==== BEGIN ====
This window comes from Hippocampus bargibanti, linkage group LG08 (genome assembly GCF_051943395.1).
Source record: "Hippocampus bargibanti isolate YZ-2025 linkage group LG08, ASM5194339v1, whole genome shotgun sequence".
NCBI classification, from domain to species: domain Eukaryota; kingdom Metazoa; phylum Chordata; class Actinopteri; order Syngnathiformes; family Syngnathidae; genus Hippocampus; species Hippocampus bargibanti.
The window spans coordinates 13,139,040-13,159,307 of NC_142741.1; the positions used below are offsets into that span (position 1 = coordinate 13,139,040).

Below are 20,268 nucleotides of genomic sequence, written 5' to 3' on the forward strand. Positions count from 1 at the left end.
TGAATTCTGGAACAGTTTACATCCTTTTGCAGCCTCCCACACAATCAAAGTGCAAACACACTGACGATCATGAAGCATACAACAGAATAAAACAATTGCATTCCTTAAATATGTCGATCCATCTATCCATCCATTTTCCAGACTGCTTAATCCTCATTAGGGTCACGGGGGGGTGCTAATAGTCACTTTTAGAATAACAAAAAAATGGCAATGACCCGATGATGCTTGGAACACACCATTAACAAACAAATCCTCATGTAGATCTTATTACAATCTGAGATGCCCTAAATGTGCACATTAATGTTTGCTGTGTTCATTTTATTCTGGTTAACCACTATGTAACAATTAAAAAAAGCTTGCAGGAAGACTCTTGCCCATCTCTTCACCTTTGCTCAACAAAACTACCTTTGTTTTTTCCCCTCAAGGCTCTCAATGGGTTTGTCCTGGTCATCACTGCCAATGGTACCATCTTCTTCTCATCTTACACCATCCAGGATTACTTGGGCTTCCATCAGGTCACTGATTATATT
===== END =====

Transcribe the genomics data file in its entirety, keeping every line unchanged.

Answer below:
This window comes from Hippocampus bargibanti, linkage group LG08 (genome assembly GCF_051943395.1).
Source record: "Hippocampus bargibanti isolate YZ-2025 linkage group LG08, ASM5194339v1, whole genome shotgun sequence".
NCBI classification, from domain to species: domain Eukaryota; kingdom Metazoa; phylum Chordata; class Actinopteri; order Syngnathiformes; family Syngnathidae; genus Hippocampus; species Hippocampus bargibanti.
The window spans coordinates 13,139,040-13,159,307 of NC_142741.1; the positions used below are offsets into that span (position 1 = coordinate 13,139,040).

Below are 20,268 nucleotides of genomic sequence, written 5' to 3' on the forward strand. Positions count from 1 at the left end.
TGAATTCTGGAACAGTTTACATCCTTTTGCAGCCTCCCACACAATCAAAGTGCAAACACACTGACGATCATGAAGCATACAACAGAATAAAACAATTGCATTCCTTAAATATGTCGATCCATCTATCCATCCATTTTCCAGACTGCTTAATCCTCATTAGGGTCACGGGGGGGTGCTAATAGTCACTTTTAGAATAACAAAAAAATGGCAATGACCCGATGATGCTTGGAACACACCATTAACAAACAAATCCTCATGTAGATCTTATTACAATCTGAGATGCCCTAAATGTGCACATTAATGTTTGCTGTGTTCATTTTATTCTGGTTAACCACTATGTAACAATTAAAAAAAGCTTGCAGGAAGACTCTTGCCCATCTCTTCACCTTTGCTCAACAAAACTACCTTTGTTTTTTCCCCTCAAGGCTCTCAATGGGTTTGTCCTGGTCATCACTGCCAATGGTACCATCTTCTTCTCATCTTACACCATCCAGGATTACTTGGGCTTCCATCAGGTCACTGATTATATT